A copy of the Coalition’s October 31 comments are available here.  To summarize, our comments primarily addressed three concerns raised by the rule modifications:

Definition of Close Contact

On October 13, 2022, the California Department of Public Health updated its definition of “close contact” to Read More

Governor Newsom to End COVID-19 State of Emergency, While Standards Board Marches On

In major news yesterday, Governor Newsom announced that California’s COVID-19 State of Emergency will end on February 28, 2023.  See the following excerpts from the governor’s press release:

  • Capture“With hospitalizations and deaths dramatically reduced due to the state’s vaccination and public health efforts, California has the tools needed to continue fighting COVID-19 when the State of Emergency terminates at the end of February, including vaccines and boosters, testing, treatments and other mitigation measures like masking and indoor ventilation. As the State of Emergency is phased out, the SMARTER Plan continues to guide California’s strategy to best protect people from COVID-19.”
  • “Throughout the pandemic, we’ve been guided by the science and data – moving quickly and strategically to save lives. The State of Emergency was an effective and necessary tool that we utilized to protect our state, and we wouldn’t have gotten to this point without it,” said Governor Newsom. “With the operational preparedness that we’ve built up and the measures that we’ll continue to employ moving forward, California is ready to phase out this tool.”
  • “To maintain California’s COVID-19 laboratory testing and therapeutics treatment capacity, the Newsom Administration will be seeking two statutory changes immediately upon the Legislature’s return: 1) The continued ability of nurses to dispense COVID-19 therapeutics; and 2) The continued ability of laboratory workers to solely process COVID-19 tests.”

In contrast to Governor Newsom’s announcement, however, the Cal/OSHA Standards Board continues to advance a  proposed non-emergency COVID-19 rule, with a two-year fixed term extending well beyond the end of the State of Emergency. Just last Friday, the Standards Board issued a revised draft of the non-emergency rule providing a 15-day notice period for comments. The revised non-emergency rule provides the following substantive changes: Read More

California Public Health Agency Redefines “Close Contact” (Yet Again)

CaptureThe California Department of Public Health (CDPH) has just issued a public health order redefining the “close contact” definition.  In short, the agency has reverted to the CDC’s 6 feet rule for “indoor spaces greater than 400,000 cubic feet per floor” such as warehouses, retail stores, grocery stores, manufacturing plants and hangars with large open floor plans (and high ceilings).  Indoor spaces with 400,000 or fewer cubic feet per floor remain subject to the CDPH’s vague requirement that individuals “shar[e] the same indoor airspace.”

What’s in the CDPH Order?

The public health order provides that “for purposes of [CDPH’s] recommendations regarding isolation and quarantine periods of persons infected with or exposed to COVID-19,” close contact means the following: Read More

Cal/OSHA Moves Closer to Issuing Its COVID-19 Non-Emergency Standard

By Andrew Sommer and Megan Shaked

In July 2022, the California Division of Occupational Safety and Health (Cal/OSHA) revealed a proposed Permanent COVID-19 regulation. The draft permanent rule is intended to replace the current version of the COVID-19 Emergency Temporary Standard (ETS) that is set to expire at the end of 2022.  Here is a link to the agency’s draft regulatory text for the permanent rule.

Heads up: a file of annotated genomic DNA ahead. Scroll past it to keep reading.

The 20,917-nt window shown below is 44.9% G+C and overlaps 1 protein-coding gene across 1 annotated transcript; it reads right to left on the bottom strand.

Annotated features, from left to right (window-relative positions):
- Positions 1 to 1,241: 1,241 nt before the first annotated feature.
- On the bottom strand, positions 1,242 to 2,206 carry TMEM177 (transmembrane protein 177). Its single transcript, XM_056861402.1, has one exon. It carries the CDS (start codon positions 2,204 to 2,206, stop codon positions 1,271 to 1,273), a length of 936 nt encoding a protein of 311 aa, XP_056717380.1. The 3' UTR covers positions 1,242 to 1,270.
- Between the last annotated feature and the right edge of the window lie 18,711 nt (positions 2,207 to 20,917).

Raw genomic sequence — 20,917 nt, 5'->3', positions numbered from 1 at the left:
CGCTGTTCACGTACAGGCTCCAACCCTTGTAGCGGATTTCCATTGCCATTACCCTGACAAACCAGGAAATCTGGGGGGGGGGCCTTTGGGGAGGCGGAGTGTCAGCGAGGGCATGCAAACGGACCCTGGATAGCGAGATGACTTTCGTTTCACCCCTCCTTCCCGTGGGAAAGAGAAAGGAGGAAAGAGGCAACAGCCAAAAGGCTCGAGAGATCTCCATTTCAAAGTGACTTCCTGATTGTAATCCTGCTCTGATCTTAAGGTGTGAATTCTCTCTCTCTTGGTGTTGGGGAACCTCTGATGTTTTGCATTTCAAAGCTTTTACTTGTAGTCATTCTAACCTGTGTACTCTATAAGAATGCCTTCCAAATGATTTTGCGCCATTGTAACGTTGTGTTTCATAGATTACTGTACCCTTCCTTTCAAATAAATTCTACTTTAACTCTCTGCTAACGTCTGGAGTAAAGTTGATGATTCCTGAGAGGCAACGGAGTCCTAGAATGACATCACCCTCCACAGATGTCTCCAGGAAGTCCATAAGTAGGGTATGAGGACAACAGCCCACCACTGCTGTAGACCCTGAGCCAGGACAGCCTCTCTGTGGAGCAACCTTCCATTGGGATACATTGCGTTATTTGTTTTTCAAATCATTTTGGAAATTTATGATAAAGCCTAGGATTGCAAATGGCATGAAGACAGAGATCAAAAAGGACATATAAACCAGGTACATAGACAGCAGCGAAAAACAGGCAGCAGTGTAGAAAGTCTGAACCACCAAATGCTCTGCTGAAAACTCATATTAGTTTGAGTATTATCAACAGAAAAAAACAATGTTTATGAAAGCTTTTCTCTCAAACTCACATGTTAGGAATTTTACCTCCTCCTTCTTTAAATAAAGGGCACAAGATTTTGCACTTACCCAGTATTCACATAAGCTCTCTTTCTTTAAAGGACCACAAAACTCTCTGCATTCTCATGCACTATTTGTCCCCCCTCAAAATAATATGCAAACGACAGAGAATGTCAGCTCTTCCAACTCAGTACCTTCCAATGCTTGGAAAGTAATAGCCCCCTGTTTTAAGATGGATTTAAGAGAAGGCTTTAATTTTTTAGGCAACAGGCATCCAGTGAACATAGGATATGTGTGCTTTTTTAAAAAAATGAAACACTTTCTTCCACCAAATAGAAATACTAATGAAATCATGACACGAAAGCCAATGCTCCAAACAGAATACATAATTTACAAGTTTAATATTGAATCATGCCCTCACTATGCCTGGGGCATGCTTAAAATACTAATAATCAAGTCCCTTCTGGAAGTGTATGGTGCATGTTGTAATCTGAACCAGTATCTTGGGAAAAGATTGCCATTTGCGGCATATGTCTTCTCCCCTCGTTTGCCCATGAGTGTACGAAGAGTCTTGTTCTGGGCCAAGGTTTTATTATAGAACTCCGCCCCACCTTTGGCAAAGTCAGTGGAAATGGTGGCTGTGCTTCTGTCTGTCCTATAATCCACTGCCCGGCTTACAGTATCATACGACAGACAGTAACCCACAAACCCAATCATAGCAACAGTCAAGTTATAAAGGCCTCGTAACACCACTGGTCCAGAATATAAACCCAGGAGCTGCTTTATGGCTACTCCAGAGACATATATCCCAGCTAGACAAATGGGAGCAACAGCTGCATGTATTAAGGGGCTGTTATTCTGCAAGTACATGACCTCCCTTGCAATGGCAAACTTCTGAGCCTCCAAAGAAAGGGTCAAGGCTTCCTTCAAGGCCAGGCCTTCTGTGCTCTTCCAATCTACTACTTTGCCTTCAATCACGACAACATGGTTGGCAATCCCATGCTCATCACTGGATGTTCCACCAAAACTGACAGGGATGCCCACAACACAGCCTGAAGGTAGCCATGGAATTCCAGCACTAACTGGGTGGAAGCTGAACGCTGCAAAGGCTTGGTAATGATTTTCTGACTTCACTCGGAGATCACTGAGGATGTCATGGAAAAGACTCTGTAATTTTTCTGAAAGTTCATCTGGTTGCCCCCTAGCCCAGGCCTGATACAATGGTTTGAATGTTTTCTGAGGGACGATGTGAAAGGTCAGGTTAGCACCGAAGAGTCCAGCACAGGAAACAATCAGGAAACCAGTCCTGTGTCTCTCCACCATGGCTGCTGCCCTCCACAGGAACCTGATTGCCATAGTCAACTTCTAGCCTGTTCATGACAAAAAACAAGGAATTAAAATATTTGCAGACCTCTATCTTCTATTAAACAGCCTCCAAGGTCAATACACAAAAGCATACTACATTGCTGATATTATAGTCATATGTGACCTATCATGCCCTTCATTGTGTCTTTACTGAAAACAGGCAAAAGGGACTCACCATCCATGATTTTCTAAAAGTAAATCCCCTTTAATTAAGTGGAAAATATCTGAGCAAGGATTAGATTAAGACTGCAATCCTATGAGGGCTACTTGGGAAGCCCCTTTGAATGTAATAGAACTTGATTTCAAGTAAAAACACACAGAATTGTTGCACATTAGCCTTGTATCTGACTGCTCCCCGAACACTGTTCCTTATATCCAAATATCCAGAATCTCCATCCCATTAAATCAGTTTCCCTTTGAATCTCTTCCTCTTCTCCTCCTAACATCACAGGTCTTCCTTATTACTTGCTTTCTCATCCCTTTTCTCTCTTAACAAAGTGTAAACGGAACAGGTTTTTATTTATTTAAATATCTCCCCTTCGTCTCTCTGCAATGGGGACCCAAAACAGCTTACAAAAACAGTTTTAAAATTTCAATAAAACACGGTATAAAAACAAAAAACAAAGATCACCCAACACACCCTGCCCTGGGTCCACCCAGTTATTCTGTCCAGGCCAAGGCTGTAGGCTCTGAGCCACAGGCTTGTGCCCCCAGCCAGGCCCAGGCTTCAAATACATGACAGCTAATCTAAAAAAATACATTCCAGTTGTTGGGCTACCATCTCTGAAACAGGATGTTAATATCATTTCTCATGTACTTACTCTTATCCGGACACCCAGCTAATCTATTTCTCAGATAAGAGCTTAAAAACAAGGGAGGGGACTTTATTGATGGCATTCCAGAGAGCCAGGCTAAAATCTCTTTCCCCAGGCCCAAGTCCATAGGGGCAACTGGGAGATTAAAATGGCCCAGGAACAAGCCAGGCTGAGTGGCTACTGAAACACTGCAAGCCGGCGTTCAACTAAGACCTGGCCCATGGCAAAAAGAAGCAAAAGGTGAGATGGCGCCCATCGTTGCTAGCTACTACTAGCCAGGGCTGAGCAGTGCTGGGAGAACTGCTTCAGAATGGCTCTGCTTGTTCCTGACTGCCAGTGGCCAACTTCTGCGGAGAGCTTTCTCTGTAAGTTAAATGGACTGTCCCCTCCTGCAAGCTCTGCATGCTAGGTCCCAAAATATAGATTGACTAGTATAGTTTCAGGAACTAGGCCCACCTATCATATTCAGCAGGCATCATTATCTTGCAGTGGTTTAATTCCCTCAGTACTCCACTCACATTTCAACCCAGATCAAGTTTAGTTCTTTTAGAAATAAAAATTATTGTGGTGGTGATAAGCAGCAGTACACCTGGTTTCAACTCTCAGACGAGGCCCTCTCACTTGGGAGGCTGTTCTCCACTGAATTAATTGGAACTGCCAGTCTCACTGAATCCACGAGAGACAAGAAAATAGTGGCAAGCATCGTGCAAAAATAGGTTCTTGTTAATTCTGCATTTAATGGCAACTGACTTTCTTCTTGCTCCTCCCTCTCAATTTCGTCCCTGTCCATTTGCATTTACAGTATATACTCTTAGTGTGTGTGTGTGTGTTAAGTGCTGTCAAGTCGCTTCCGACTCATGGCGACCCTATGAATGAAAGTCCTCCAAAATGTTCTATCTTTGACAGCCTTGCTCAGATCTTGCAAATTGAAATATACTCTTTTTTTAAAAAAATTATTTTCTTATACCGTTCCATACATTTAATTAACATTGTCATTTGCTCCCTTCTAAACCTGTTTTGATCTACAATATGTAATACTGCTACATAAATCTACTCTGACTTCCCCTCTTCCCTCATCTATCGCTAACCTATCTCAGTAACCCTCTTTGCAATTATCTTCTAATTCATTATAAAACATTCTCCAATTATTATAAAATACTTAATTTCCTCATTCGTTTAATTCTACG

On July 29, 2022, the Standards Board issued a rulemaking notice that set both the date for a meeting of the Standards Board when the proposed COVID-19 permanent rule would be debated and discussed, as well as an official due date for written comments from interested stakeholder.  Both of those were yesterday, September 15, 2022.  A vote on a proposed final rule is expected in late November or December, with the rule replacing the ETS and going into effect on January 1, 2023 and continuing through December 2024.

Background about the Proposed Permanent Rule

The proposed non-emergency rule (commonly referred to as the permanent rule) would apply until 2 years after effective date, with recordkeeping requirements applying until 3 years after effective date.  The most significant expansion in the proposal is Read More

Comment Period Set for Cal/OSHA’s Permanent COVID-19 Rule

Last month, the California Division of Occupational Safety and Health (Cal/OSHA) revealed a proposed Permanent COVID-19 regulation. The draft permanent rule is intended to replace the current version of the COVID-19 Emergency Temporary Standard (ETS) that is set to expire at the end of 2022.  Here is a link to the agency’s draft regulatory text for the permanent rule.

The proposed permanent rule is expected to remain in effect for two years, except for the record-making and recordkeeping provisions that would remain effective for three years.

On July 29, 2022, the Standards Board issued the attached rulemaking notice that set both the date for a meeting of the Standards Board when the proposed COVID-19 permanent rule would be debated and discussed, as well as an official due date for written comments from interested stakeholder.  Both of those are set for September 15, 2022.

The rulemaking process for the proposed permanent rule is different than with the prior iterations of the emergency COVID-19 rulemaking.  A nonemergency rule requires Read More

Cal/OSHA Updates FAQs Following New CDPH Definition of Close Contacts

By Megan S. Shaked

With the definition of “close contacts” now focused on “shared indoor airspace” rather than the 6 feet/15 minute threshold, Cal/OSHA has updated its FAQs to assist in interpreting the various ETS requirements implicated by the new definition.


When the current version of the ETS was adopted, it specified that if close contact is defined “by regulation or order of the CDPH,” the CDPH definition would apply rather than the definition provided in the ETS itself.  When CDPH issued an order on June 8 updating its definition of “close contact,” that new definition applied to the ETS.  (Cal/OSHA updated its FAQs on June 21 to make clear that the new definition applies to the ETS.)

On June 9, CDPH followed up with updated FAQs to address this new definition.

Cal/OSHA’s FAQs re New Definition of Close Contact

On Monday, Cal/OSHA added its own update to its FAQs, adding a “Definitions” section to address the updated definition of close contact: Read More